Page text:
Imec is offering a new ultra-low-power Bluetooth Smart radio that can consume less than a fifth the power of current competitive products, and also features a low-memory footprint.
The Bluetooth Smart compliant 2.4 GHz short-range radio -- which Imec co-developed with its open-innovation lab, Holst Centre -- is well suited for a host of wireless sensor applications, such as heart monitors, interfaces such as styluses, smart watches, smartphones, as well as sensors that take temperature and other atmospheric readings, Harmke De Groot, program director, Ultra Low Power Circuits, at Imec/Holst Centre, told Design News in an email.
These types of sensors, which generally should consume as little power as possible so their batteries or power sources donít need frequent replacement, are the foundation of the Internet of Things (IoT), in which myriad devices and everyday items or household appliances will communicate with each other via radios like this one.
A new ultra-low-power Bluetooth Smart radio from Imec and Holst Centre consumes less than one fifth the power of current competitive products. The radio is well suited for ultra-low-power devices and sensors that will enable myriad devices to connect to the Internet of Things.
Currently, Bluetooth Smart (formerly Bluetooth Low Energy) is emerging as one of the leading wireless protocols for these sensors and devices, alongside WiFi and Zigbee. ABI Research in London said that Bluetooth Smart will lead in shipments and WiFi will lead in revenues in the healthcare device intelligent component market, which is expected to exceed $100 million by 2018.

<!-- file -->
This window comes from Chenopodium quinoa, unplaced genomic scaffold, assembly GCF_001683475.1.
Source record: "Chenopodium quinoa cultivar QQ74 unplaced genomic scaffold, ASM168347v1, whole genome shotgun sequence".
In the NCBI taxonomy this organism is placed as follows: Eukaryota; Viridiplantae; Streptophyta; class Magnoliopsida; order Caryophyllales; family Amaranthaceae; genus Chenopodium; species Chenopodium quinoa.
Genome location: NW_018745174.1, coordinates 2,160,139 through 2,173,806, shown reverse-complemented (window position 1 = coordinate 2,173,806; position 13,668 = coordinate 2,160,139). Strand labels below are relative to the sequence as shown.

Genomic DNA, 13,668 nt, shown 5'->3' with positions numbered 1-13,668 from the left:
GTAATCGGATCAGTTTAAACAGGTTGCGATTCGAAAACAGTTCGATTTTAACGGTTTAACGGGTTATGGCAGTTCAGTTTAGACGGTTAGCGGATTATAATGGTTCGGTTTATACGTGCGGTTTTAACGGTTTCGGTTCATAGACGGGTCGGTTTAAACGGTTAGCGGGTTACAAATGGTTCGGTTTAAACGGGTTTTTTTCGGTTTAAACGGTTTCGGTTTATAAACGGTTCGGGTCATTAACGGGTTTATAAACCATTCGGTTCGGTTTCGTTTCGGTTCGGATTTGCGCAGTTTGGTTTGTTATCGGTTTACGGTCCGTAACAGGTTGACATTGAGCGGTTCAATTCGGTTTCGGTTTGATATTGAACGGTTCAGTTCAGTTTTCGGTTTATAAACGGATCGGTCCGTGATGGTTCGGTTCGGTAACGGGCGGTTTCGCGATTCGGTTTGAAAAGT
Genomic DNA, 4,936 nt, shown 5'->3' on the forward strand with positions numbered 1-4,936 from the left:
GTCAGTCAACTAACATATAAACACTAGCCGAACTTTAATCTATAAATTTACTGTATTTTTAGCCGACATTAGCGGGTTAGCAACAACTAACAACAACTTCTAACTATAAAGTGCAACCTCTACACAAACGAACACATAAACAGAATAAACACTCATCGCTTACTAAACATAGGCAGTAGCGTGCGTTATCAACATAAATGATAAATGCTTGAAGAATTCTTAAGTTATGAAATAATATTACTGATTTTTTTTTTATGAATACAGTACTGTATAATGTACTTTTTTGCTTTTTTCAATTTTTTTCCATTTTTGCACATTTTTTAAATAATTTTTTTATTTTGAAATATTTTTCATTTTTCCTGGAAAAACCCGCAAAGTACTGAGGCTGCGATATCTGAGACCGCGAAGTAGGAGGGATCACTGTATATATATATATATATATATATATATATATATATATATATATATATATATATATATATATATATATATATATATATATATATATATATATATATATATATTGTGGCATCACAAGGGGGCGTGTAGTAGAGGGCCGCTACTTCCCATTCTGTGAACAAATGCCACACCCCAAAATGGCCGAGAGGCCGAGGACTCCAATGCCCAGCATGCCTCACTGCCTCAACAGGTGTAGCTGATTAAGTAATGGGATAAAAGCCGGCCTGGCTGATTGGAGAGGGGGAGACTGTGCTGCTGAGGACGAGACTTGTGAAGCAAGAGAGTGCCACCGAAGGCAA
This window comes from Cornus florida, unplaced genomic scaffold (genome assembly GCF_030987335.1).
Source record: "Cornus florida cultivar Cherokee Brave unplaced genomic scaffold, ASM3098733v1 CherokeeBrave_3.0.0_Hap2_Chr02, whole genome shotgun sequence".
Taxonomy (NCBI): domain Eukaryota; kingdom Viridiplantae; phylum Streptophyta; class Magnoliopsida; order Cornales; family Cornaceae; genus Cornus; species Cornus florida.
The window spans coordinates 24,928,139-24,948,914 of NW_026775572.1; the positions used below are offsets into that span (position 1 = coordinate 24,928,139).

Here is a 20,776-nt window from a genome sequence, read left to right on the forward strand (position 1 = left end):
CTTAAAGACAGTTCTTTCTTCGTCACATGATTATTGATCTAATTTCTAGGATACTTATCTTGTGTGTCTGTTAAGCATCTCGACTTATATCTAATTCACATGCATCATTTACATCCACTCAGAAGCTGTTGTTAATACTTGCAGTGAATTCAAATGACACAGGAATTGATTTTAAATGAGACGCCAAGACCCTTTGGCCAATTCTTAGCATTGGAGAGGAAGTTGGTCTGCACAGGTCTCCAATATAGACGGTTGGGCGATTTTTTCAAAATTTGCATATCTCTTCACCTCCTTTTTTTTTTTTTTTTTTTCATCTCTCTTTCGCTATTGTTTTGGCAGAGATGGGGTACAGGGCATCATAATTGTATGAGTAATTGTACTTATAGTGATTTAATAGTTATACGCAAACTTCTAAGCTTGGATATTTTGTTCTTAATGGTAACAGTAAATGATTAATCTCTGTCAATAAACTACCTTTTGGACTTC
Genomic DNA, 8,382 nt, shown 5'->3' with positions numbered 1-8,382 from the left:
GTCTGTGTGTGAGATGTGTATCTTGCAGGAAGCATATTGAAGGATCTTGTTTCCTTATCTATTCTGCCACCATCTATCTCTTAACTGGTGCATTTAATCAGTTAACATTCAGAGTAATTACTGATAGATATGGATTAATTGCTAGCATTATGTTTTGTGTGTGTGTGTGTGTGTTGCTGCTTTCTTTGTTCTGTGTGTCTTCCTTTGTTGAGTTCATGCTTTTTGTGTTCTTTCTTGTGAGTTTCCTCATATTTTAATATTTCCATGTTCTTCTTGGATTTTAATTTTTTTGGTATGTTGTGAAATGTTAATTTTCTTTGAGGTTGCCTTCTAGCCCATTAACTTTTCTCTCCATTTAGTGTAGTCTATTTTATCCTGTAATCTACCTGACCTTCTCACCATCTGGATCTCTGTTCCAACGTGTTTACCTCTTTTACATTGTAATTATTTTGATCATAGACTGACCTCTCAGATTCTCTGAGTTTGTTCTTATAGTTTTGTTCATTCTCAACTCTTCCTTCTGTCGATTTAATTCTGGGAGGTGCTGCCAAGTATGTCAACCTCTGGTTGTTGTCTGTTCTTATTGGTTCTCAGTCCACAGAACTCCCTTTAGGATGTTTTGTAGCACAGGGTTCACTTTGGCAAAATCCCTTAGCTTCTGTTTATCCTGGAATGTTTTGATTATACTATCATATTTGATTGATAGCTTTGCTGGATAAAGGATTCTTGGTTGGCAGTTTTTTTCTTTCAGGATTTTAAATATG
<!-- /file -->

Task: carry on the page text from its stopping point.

Just as the devices will consume little power, so should components like wireless radios, which tend to draw a lot of energy from the overall device, De Groot said. "Lower-power components are needed to further miniaturize devices, have a longer lifetime, and/or add functionality to sensors and small battery-operated devices like watches, glasses, mobile phones, integrated cameras, hearing aids, etc."
For sensor nodes the wireless system usually is 50 to 85 percent of the overall power consumption of a system, De Groot said. The new wireless radio from Imec and Holst Centre consumes two to ten times less than power than that, depending on other factors in the system, he told us.
The new short-range radio -- which uses a 1.2 V battery -- achieves a DC power of only 3.8 mW at 1.2 V supply for the receiver and 4.6 mW for the transmitter, according to Imec. The measured receiver noise figure is 6 dB, resulting in a sensitivity of -98 dBm for Bluetooth Smart, the company said.
The radio is integrated with software from Wicentric that includes exactLE Link, a portable and efficient Link Layer for Bluetooth Smart, and Wicentric's exactLE Stack and Profiles. This software is designed for efficient execution on low-power CPU cores running at low clock speeds, making the radio well suited for ultra-low-power system-on-chip silicon designs, according to Imec.
The radio and software together also boasts a small memory footprint, the company said. For example, for a heart-rate sensor running an ARM Cortex-M0 CPU at 12 to 16 MHz, it can be as low as 45 kilobytes.